Also MMOs aren't just a game they often become a time commitment. Cheating takes away from the feeling of success players have when they reach a certain level in a MMO when they know someone else just took a shortcut and didn't have to deal with all the crap they did.

Joe,

I'm afraid that I must disagree, strongly, that where it came from is of no account. The fact it came from a hacker MUST make it suspect. And if some of it is true, that is no guarantee all of it has. It's a simple credability issue.

Yes, t20 should be fired, immediately. He should of been fired THEN.

But you're staking a lot of the rest on a foundation of sand. From someone whose activites are probably criminal, and deserve legal action. I don't believe you can escape the consequences of this. This is no simple whistle blowing, and I fully believe he deserves the ban.

Further, for reference, the alliance making the noise - Goonswarm - are all guilty of a major offence themselves. At one point they were using programs to change cache files to give them additional data, client side data file modifications. Why they remain in the game is a further question which should be answered.

Andrew Crystall:
Further, for reference, the alliance making the noise - Goonswarm - are all guilty of a major offence themselves. At one point they were using programs to change cache files to give them additional data, client side data file modifications. Why they remain in the game is a further question which should be answered.

In fact, CCP was so bothered by the "client side data file modification" that they integrated it into the game in the latest content expansion.

That is an excuse. The fact remains, it was a client side hack. Period. End of story.

That CCP could not come up with a good way to defend against or detect it and had to add the functionality to the base client to ensure certain parties did not have an unfair advantage is just the end result.

Goon, you're throwing nukes in a glasshouse.

I haven't played EVE, but I have the impression that the game is more than just statistics and level-grinding. From the commentary and articles on The Escapist, it seems like a game that encourages thinking outside of the box. Investing in companies, buying protection, bribing, money related fraud... all these types of things put EVE on a whole new level; a very intriguing one at that.

So now we have an admission of guilt from Vincent "t20" P (let's call him the CCP scapegoat, as I'm sure this admission is not news to the development team) and a hacker, Kugutsumen, who supposedly exposed the foul play through the only means possible for an outsider to "uncover the truth", as illegal as it might have been. CCP has been censoring all posts (or speech, if you will) and making statements in response to the overwhelming protests against them.

It'll be interesting to see how things unfold.

-----

A part of me almost believes this to be some grand viral marketing scheme (thinking outside the box). It's like CCP is playing the role of the evil and powerful dictatorship, squashing all free speech and broadcasting their propaganda to the rebelling citizens. To appease the angry masses they present a scapegoat to them, one to direct the focus away from the governing body. However, we owe this all to a man who went beyond the confines of the law to uncover the truth, an anti-hero of sorts... and for that he was given the harshest punishment possible. Rumors are now circulating that the government is punishing those who even speak of the matter.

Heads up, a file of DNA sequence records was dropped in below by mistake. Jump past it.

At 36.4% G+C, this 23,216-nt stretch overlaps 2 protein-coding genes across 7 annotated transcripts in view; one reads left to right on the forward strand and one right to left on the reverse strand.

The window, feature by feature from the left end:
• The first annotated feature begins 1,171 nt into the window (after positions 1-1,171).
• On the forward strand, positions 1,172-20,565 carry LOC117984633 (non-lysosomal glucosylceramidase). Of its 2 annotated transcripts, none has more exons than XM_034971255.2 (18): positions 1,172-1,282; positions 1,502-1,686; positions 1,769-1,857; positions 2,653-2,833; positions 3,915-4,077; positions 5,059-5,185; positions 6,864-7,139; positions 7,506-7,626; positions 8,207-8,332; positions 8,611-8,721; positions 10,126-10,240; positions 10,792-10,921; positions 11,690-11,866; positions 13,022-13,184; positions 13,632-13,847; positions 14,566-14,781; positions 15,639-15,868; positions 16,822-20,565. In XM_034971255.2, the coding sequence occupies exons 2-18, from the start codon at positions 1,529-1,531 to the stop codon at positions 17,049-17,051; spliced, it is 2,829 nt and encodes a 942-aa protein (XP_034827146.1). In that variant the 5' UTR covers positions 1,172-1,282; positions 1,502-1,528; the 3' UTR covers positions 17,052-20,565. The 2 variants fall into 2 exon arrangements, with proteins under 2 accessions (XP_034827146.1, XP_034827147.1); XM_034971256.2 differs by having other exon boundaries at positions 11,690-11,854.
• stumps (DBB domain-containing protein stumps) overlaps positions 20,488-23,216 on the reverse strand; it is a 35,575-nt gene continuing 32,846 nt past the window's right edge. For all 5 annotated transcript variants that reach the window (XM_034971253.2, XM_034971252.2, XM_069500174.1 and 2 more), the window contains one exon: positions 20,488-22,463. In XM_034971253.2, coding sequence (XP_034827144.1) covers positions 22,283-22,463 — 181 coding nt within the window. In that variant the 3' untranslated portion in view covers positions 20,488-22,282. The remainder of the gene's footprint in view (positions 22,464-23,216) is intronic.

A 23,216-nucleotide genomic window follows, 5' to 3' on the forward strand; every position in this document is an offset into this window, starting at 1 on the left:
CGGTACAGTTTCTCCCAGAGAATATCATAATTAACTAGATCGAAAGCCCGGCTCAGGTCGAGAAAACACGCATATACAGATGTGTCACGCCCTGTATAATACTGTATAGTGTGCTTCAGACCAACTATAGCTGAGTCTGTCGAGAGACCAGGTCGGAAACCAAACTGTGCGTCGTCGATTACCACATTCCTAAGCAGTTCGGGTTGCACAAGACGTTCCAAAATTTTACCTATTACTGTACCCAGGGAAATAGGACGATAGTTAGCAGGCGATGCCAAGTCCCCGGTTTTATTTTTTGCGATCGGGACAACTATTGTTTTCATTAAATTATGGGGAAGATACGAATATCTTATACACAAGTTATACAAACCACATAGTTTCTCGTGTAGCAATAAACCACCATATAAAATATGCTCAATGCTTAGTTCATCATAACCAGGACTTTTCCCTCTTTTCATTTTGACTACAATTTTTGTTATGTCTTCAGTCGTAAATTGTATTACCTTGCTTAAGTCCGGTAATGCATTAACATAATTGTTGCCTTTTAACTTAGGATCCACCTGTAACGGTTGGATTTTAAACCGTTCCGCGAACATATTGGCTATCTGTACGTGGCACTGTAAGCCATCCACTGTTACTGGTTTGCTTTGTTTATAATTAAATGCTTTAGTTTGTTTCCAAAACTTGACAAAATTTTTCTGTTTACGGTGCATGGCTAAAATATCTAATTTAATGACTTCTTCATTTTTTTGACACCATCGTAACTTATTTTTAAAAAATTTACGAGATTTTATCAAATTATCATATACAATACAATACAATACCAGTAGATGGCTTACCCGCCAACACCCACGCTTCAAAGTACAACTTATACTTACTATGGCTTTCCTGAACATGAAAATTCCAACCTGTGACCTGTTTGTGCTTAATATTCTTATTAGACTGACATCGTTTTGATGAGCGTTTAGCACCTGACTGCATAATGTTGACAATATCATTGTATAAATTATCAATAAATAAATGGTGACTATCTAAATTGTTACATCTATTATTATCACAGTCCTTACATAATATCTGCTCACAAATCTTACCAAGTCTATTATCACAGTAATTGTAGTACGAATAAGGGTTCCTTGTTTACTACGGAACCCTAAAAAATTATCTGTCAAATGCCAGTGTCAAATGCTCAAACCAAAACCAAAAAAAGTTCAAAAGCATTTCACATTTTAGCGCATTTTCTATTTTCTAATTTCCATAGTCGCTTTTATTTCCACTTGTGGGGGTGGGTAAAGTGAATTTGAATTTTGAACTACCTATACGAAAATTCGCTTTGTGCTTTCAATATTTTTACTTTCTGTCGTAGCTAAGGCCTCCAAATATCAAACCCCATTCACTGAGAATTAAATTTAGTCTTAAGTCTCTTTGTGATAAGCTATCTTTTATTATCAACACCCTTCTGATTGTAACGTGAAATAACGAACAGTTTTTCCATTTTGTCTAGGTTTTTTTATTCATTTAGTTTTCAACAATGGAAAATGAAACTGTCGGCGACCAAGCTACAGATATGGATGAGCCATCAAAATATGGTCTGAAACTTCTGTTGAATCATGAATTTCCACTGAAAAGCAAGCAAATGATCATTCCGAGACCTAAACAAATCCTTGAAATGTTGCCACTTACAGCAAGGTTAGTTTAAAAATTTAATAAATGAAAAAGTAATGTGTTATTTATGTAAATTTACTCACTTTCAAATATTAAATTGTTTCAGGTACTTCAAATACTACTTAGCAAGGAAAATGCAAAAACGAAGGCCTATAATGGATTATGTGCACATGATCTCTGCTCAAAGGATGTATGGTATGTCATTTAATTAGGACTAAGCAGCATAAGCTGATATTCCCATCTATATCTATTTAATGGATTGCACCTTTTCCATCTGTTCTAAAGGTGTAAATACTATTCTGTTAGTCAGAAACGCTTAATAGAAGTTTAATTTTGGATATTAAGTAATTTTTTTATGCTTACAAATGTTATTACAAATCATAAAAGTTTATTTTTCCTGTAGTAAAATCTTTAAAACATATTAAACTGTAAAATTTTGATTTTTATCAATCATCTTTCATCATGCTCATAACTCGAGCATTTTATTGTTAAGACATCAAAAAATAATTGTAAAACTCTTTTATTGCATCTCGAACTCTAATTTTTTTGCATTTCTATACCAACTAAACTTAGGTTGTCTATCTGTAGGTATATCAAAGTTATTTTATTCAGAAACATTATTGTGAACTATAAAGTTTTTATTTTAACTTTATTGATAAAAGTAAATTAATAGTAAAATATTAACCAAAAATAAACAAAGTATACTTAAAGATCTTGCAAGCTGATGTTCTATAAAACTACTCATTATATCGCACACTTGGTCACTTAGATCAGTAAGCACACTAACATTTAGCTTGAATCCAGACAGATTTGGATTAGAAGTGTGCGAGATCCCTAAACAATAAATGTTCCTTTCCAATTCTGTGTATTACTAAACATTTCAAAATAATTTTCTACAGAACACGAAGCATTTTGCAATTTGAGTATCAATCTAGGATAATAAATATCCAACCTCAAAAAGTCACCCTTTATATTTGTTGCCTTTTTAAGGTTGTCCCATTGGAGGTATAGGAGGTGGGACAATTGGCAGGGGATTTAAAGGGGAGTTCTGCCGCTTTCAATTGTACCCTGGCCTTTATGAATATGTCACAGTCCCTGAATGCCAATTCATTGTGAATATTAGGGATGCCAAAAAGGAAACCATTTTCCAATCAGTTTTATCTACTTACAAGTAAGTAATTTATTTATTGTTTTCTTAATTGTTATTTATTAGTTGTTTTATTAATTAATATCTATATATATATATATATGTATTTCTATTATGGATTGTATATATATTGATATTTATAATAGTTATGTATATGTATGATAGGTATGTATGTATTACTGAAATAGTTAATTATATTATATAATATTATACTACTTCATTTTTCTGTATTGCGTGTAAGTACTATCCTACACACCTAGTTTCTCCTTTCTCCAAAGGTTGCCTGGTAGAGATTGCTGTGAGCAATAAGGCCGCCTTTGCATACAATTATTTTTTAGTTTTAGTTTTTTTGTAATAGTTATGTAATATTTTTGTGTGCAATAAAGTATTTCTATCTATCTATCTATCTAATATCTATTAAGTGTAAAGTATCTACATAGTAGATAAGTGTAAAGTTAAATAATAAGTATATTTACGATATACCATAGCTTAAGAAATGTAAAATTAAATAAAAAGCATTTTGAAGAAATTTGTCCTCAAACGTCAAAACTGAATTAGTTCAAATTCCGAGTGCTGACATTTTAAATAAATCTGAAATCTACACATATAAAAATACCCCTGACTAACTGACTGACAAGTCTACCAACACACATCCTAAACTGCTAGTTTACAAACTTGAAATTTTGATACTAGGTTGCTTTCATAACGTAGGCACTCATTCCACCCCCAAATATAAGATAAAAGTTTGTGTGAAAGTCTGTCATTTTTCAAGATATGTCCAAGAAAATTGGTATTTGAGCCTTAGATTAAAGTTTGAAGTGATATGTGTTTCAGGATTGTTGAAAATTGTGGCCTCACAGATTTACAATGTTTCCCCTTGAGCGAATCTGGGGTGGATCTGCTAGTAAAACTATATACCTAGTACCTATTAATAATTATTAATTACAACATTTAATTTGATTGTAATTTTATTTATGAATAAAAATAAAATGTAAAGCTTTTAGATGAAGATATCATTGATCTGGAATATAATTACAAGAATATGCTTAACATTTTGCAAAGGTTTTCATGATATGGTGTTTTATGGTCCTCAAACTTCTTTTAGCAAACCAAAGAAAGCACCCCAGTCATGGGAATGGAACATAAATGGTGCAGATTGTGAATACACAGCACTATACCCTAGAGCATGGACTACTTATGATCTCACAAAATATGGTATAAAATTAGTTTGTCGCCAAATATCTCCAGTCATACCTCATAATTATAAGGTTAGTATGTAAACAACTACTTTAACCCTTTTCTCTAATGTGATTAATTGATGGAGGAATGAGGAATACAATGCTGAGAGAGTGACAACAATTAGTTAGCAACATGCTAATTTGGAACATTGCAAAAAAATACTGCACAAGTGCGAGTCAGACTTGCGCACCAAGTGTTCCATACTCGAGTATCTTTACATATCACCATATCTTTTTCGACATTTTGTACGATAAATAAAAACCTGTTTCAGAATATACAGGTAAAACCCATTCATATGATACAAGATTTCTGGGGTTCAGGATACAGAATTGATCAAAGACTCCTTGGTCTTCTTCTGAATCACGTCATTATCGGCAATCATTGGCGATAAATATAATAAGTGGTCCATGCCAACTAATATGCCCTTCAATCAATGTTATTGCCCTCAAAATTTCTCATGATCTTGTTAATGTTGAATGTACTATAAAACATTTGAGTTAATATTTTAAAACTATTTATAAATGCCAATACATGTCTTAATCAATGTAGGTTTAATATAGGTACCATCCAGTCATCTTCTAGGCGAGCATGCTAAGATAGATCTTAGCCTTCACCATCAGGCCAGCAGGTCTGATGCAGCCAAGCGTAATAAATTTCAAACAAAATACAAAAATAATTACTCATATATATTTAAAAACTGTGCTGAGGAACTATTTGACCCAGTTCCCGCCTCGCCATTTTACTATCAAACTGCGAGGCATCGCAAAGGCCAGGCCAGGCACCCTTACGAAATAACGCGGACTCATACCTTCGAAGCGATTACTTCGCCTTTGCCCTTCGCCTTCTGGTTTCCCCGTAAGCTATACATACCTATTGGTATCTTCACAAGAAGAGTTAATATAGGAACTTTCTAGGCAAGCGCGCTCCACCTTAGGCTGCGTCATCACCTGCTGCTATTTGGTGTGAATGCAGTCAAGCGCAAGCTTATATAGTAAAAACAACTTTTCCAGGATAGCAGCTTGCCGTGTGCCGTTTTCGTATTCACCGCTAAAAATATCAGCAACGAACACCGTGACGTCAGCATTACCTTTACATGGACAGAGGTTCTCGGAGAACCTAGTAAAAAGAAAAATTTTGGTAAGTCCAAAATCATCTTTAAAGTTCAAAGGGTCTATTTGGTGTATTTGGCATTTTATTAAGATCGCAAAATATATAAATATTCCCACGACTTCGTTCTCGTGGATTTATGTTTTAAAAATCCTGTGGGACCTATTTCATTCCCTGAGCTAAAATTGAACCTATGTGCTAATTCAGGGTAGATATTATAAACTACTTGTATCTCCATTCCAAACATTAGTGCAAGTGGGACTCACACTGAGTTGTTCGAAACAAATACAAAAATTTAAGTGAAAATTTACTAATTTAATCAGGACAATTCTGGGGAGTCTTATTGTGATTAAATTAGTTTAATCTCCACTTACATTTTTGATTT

It just seems a bit surreal. Like everyone involved is falling into a predictable role and playing it out. Anyway, my two cents on the matter. ;-)

Virgil:

hippoking:
That's very, very inaccurate. ...

I think the glossing over the details of how the information was obtained was intentional, as the focus should probably be on the actions and consequences of these events instead of targeting the messenger. Unless, of course, the information is incorrect, but all indications seem to lean otherwise, including the official statements from CCP.

Actually it is very important. Because those informations were obtained by a person who has absolutely no credibility and frankly is like they say full of bull...
For instance the part about mothership. There was a big leak from the ISD about an event arc a while ago, about half a year of work from CCP. Person responsible was permabaned. Nonetheless it had not anything to do with ill gained mothership :)

You bend the article so it suits one point of view apparently, so how does this help the focus eh?

One more thing...

Joe:

Earlier this week, Kugutsumen had five of his accounts banned after offering to work with CCP to help them figure out exactly what happened and what changed hands. Their reasoning was he violated the game's Terms of Service and EULA, specifically:

7. You may not violate any local, state, national or international laws or regulations. ... 16. You may not engage in any activity that increases the difficulty and/or expense of CCP in maintaining the EVE Online client, server, web site or other services for the benefit and enjoyment of all its users. ... 18. You may not communicate, post or publicize any subscriber's personal information within the EVE Online game world or website. ... 25. We reserve the right to ban any user from the game without refund or compensation.

"My first thought was, 'Oh my wife's going to be really happy about this,'" he told me. "Of course it felt a bit weird," but Kugutsumen also has other options. Members of his spy network have offered to transfer characters to him on new accounts if he decides to keep playing.

Poor Kug.. he got his accounts banned. All he did was reveal corruption.